price of perpetual boyhood

Amy Holmes is wondering if there is a price for men to pay in their pursuit of perpetual adolescence. Inher post on The Corner she says about the death of DJ AM [Adam Goldstein]:

But consider: He died a 36-year-old millionaire with luxury homes on both coasts. No wife. No children. The quintessential boy-man. He lived in the perpetual late-night swim of celebrity culture. The Philadelphia native successfully engineered his life to bankroll his high-flying courtships of rich, aimless celebutantes. He was written up endlessly for his cleverness in doing so, including in that high tabloid of celebrity culture, Vanity Fair. And it appears he may have ended his life last week by choice.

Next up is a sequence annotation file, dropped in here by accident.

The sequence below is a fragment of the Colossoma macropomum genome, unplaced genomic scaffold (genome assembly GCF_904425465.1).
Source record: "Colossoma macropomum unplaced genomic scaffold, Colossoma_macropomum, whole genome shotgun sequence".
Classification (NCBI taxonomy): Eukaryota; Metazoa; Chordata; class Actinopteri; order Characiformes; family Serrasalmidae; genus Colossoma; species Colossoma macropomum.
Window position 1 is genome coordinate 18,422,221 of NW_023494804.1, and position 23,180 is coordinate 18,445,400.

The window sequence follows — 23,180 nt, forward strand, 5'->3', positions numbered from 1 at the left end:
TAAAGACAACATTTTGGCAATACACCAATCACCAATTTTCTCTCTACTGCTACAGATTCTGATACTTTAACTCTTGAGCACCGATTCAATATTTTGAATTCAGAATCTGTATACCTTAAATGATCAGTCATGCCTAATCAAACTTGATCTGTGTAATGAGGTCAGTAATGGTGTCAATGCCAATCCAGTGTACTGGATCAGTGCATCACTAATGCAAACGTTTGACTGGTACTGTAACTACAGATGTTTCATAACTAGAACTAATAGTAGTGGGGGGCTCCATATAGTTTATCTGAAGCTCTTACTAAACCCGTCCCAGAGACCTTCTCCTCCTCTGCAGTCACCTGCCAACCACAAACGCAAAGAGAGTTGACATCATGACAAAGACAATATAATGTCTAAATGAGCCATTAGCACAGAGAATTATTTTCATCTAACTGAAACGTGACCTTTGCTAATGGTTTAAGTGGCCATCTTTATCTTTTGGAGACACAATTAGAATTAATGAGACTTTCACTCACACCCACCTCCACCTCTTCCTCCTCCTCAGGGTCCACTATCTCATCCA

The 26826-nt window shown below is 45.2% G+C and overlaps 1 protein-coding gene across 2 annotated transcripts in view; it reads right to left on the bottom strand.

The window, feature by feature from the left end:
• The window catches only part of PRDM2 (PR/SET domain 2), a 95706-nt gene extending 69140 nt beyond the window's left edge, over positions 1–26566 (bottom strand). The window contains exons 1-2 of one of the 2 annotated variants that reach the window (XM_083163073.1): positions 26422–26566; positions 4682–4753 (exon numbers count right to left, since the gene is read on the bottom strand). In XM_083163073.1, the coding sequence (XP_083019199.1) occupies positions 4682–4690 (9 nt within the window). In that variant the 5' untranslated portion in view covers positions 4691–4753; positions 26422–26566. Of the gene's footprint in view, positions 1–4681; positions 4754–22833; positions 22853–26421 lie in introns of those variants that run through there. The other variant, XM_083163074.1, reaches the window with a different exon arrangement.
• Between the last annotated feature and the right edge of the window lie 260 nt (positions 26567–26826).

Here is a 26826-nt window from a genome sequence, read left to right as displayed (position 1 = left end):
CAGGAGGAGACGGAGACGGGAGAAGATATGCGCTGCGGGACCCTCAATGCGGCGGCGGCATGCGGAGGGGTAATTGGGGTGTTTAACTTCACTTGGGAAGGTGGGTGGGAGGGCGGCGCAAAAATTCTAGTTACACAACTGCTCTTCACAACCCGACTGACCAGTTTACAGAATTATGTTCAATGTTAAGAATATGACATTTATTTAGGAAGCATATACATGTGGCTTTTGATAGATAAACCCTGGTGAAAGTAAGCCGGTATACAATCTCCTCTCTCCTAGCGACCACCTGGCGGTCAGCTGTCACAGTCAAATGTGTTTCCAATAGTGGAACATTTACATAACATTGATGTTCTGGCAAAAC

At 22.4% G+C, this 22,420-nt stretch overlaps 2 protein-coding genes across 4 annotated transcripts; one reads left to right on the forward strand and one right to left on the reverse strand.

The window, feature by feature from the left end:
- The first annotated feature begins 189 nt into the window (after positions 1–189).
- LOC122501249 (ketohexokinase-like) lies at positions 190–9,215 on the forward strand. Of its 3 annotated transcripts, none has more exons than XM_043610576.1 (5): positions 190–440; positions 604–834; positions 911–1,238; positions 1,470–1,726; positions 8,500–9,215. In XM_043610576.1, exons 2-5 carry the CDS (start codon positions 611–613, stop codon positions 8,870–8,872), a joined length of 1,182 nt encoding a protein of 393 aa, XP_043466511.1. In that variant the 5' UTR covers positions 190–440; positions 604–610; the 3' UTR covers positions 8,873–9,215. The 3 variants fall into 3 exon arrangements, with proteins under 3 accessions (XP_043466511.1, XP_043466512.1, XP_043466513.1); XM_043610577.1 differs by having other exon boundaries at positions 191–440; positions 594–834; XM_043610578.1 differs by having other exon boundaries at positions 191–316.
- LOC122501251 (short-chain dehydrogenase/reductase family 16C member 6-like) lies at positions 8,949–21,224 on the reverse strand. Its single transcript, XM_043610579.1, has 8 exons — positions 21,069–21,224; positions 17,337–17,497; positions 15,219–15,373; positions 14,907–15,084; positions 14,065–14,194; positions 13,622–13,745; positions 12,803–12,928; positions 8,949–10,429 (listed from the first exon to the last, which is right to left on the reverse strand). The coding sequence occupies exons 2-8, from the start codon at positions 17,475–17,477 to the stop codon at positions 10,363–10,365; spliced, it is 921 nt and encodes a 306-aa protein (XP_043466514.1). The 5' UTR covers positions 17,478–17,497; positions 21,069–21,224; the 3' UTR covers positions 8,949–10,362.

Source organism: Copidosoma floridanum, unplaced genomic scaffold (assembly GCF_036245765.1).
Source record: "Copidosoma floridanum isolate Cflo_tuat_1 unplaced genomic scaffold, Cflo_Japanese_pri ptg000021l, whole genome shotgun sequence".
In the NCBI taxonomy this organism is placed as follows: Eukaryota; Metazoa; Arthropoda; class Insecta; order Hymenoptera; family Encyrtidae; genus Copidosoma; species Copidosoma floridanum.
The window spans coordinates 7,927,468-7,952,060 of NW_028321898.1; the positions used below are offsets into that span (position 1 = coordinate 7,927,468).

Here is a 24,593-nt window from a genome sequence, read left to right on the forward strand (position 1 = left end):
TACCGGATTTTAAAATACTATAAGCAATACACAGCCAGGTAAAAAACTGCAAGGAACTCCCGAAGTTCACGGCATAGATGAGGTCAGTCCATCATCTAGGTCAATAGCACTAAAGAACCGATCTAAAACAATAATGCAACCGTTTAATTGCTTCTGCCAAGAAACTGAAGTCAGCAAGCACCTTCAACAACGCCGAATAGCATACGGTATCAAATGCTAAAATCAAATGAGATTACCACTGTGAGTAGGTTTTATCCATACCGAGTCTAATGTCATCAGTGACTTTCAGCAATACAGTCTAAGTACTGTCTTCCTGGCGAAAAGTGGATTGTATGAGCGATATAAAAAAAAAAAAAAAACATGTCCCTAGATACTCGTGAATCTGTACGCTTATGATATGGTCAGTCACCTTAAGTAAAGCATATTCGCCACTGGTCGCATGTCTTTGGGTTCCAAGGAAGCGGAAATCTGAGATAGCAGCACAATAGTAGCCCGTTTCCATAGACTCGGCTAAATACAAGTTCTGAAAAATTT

Is it a stretch to say that these pursuits of modern boy-manhood failed him? That male adulthood without responsibility in the traditional sense is disorienting, anchorless, and potentially fatal?

Much ink has been spilled on the damage done to the women who are embraced and then rejected by these perpetual adolescents. But what about the perpetual adolescents themselves? Does the embrace of modern boy-manhood wither, mislead, and ultimately destroy them too?

Seems to me like Amy is on to something. What do you think?

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